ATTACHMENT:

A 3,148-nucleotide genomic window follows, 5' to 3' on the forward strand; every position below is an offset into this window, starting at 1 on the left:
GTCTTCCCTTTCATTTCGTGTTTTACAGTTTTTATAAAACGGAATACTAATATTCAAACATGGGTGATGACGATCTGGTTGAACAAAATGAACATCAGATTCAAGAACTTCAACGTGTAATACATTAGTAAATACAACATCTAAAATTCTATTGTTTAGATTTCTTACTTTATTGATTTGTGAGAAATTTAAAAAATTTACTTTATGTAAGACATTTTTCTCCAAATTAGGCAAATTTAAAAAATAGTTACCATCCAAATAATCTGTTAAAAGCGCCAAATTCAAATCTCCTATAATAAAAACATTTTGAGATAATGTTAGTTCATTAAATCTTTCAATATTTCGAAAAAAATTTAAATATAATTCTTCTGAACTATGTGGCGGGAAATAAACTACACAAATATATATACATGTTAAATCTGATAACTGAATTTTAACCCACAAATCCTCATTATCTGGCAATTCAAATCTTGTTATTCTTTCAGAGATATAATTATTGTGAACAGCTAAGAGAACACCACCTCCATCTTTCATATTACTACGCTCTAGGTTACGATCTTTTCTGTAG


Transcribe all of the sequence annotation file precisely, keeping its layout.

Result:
A 3,148-nucleotide genomic window follows, 5' to 3' on the forward strand; every position below is an offset into this window, starting at 1 on the left:
GTCTTCCCTTTCATTTCGTGTTTTACAGTTTTTATAAAACGGAATACTAATATTCAAACATGGGTGATGACGATCTGGTTGAACAAAATGAACATCAGATTCAAGAACTTCAACGTGTAATACATTAGTAAATACAACATCTAAAATTCTATTGTTTAGATTTCTTACTTTATTGATTTGTGAGAAATTTAAAAAATTTACTTTATGTAAGACATTTTTCTCCAAATTAGGCAAATTTAAAAAATAGTTACCATCCAAATAATCTGTTAAAAGCGCCAAATTCAAATCTCCTATAATAAAAACATTTTGAGATAATGTTAGTTCATTAAATCTTTCAATATTTCGAAAAAAATTTAAATATAATTCTTCTGAACTATGTGGCGGGAAATAAACTACACAAATATATATACATGTTAAATCTGATAACTGAATTTTAACCCACAAATCCTCATTATCTGGCAATTCAAATCTTGTTATTCTTTCAGAGATATAATTATTGTGAACAGCTAAGAGAACACCACCTCCATCTTTCATATTACTACGCTCTAGGTTACGATCTTTTCTGTAG